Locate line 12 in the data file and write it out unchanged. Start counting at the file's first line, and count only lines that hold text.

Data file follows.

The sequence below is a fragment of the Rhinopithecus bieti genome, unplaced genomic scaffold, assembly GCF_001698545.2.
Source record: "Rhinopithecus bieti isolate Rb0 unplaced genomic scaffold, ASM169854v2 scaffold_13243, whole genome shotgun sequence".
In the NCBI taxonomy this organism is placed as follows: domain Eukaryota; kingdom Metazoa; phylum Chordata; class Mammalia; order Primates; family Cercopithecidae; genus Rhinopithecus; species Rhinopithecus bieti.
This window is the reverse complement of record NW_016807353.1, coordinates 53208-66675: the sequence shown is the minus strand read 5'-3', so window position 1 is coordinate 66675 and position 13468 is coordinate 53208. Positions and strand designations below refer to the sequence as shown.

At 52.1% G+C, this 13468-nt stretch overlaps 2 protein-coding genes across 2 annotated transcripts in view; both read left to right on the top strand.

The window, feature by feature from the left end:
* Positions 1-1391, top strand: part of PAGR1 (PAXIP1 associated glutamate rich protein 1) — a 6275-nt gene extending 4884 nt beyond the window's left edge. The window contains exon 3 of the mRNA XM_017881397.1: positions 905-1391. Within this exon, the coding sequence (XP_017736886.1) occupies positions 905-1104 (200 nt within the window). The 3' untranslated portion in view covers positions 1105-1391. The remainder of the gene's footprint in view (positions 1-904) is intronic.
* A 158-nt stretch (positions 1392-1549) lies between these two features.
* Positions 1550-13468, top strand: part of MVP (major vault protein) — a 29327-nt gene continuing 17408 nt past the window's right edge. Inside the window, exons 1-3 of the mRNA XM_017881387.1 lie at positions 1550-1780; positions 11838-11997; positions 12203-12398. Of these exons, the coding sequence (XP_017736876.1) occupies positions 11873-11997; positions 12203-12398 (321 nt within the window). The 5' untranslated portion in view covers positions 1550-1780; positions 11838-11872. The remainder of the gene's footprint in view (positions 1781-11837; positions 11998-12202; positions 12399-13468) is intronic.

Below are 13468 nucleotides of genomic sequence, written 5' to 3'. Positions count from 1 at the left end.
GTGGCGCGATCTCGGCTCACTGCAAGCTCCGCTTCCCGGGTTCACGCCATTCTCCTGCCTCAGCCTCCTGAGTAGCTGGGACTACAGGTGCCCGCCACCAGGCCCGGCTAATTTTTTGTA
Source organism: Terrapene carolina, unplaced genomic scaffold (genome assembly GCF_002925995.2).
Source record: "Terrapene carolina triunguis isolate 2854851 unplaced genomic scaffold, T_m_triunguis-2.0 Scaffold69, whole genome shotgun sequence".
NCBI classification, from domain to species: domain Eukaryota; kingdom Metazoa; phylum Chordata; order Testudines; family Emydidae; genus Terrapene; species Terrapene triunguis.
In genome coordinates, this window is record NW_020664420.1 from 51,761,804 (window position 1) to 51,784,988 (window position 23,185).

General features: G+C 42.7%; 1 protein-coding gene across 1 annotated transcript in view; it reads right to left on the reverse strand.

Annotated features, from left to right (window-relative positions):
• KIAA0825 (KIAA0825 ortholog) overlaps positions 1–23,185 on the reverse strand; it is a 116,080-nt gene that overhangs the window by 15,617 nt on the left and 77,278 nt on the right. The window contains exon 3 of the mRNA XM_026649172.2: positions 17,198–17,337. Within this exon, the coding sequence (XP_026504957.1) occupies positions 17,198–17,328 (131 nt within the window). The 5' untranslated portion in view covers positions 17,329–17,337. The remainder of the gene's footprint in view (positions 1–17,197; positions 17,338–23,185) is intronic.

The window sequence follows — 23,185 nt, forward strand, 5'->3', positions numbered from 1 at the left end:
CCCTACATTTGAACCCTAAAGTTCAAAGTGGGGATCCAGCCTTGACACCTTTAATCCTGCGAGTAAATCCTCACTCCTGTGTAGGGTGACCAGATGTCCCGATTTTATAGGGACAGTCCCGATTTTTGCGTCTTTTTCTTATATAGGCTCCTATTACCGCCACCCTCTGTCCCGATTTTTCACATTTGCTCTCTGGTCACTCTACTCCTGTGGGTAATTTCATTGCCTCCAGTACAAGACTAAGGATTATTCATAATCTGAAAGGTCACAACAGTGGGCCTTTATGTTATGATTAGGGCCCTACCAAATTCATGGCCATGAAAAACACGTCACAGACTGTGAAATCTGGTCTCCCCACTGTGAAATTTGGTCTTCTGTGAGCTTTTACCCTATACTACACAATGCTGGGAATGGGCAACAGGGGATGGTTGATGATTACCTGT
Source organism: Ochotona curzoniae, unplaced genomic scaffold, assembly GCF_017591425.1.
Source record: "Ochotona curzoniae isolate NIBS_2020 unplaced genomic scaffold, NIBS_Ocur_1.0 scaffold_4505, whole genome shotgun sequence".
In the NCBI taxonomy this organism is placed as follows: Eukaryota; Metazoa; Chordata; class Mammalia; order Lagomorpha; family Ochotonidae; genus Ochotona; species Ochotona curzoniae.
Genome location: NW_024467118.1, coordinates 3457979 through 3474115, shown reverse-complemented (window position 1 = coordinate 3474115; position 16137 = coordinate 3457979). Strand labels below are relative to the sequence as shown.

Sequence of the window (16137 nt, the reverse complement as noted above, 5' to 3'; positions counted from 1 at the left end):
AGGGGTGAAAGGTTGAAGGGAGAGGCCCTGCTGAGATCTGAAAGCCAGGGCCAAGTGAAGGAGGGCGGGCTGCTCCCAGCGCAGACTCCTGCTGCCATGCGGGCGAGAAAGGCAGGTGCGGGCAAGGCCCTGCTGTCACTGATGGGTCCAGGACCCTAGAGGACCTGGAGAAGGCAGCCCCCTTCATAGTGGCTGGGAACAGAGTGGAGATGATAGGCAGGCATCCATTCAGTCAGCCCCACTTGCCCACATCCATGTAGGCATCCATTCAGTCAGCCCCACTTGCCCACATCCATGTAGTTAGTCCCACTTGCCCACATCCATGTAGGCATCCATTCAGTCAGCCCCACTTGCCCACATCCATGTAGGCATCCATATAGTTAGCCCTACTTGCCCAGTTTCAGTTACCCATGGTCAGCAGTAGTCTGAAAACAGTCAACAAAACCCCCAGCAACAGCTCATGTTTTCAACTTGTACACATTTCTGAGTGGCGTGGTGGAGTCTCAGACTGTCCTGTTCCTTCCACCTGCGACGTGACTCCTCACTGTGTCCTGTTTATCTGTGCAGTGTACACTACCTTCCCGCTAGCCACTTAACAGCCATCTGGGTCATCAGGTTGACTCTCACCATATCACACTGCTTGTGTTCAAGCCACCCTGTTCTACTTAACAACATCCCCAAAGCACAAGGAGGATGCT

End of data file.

Source organism: Terrapene carolina, unplaced genomic scaffold (genome assembly GCF_002925995.2).